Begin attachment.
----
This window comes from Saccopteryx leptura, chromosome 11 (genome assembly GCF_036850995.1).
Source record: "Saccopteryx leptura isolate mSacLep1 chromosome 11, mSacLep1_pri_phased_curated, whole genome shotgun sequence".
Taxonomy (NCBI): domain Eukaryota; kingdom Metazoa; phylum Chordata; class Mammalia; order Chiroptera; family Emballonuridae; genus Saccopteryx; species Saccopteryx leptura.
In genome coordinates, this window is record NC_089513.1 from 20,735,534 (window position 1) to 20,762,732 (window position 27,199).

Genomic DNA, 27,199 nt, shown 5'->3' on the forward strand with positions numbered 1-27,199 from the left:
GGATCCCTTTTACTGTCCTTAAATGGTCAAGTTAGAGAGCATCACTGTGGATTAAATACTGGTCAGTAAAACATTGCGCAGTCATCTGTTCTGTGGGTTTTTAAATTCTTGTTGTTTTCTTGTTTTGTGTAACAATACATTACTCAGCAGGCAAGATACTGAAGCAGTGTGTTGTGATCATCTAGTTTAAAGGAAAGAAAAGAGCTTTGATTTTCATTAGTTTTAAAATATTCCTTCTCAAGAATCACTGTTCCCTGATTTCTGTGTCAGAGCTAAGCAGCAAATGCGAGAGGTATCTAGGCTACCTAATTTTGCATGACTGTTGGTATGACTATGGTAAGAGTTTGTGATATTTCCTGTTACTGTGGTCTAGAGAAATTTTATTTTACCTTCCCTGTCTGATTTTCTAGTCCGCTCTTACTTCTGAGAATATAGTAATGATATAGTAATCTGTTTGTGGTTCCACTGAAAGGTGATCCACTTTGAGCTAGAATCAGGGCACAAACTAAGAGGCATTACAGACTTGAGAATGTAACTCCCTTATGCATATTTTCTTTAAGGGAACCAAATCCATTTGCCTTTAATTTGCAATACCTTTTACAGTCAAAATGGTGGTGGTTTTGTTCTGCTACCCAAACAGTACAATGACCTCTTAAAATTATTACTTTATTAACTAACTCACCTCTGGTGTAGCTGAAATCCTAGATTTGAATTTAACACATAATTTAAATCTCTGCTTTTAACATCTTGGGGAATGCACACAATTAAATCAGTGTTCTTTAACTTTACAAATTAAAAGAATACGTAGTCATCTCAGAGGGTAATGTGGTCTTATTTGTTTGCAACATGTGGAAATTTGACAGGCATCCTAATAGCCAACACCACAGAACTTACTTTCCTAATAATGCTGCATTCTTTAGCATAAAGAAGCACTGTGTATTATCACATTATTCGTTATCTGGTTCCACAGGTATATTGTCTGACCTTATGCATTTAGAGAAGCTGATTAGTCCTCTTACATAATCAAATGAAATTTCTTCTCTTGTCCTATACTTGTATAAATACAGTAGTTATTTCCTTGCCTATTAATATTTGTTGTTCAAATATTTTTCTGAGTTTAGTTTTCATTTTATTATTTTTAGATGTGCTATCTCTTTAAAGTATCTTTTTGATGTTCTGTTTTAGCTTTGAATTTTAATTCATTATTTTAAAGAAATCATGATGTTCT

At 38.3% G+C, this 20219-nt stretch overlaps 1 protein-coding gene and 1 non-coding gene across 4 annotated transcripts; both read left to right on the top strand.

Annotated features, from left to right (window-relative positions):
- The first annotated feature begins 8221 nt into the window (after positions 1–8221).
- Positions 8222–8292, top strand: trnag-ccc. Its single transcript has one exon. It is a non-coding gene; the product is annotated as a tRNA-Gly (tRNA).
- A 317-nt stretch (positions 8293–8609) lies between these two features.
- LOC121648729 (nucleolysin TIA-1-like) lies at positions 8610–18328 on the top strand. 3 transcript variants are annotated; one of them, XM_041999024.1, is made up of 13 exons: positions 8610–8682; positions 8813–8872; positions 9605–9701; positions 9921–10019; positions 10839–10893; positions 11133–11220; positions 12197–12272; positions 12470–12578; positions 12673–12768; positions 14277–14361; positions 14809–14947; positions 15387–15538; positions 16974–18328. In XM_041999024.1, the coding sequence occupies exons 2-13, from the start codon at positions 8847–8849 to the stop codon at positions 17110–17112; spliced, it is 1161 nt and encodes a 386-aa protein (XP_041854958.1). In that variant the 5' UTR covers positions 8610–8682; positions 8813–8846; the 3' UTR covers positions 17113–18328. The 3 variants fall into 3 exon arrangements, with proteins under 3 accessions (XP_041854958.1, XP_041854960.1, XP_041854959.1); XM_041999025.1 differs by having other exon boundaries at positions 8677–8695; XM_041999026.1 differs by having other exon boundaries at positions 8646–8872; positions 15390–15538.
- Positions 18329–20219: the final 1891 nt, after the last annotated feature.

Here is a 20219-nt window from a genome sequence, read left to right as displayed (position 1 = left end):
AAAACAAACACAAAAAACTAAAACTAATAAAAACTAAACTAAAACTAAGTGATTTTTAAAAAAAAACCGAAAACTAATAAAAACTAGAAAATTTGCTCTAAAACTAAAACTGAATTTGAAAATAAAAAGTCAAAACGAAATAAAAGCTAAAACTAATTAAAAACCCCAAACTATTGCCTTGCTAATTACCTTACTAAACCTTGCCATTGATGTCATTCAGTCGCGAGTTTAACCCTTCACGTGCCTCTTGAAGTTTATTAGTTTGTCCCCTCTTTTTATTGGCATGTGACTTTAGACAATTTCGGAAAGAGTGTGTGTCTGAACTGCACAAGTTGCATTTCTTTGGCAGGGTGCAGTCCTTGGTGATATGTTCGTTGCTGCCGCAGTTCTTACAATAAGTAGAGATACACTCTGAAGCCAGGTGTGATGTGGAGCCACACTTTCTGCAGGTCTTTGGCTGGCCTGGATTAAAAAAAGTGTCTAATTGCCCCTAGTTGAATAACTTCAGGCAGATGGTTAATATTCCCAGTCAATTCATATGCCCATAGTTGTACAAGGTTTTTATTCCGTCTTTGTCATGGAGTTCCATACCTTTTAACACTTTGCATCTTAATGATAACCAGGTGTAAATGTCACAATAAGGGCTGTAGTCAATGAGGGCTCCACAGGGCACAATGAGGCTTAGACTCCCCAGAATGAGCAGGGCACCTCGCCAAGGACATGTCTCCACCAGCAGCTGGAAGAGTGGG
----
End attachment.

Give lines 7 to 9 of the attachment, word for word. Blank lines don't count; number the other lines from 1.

At 38.3% G+C, this 20219-nt stretch overlaps 1 protein-coding gene and 1 non-coding gene across 4 annotated transcripts; both read left to right on the top strand.

Annotated features, from left to right (window-relative positions):
- The first annotated feature begins 8221 nt into the window (after positions 1–8221).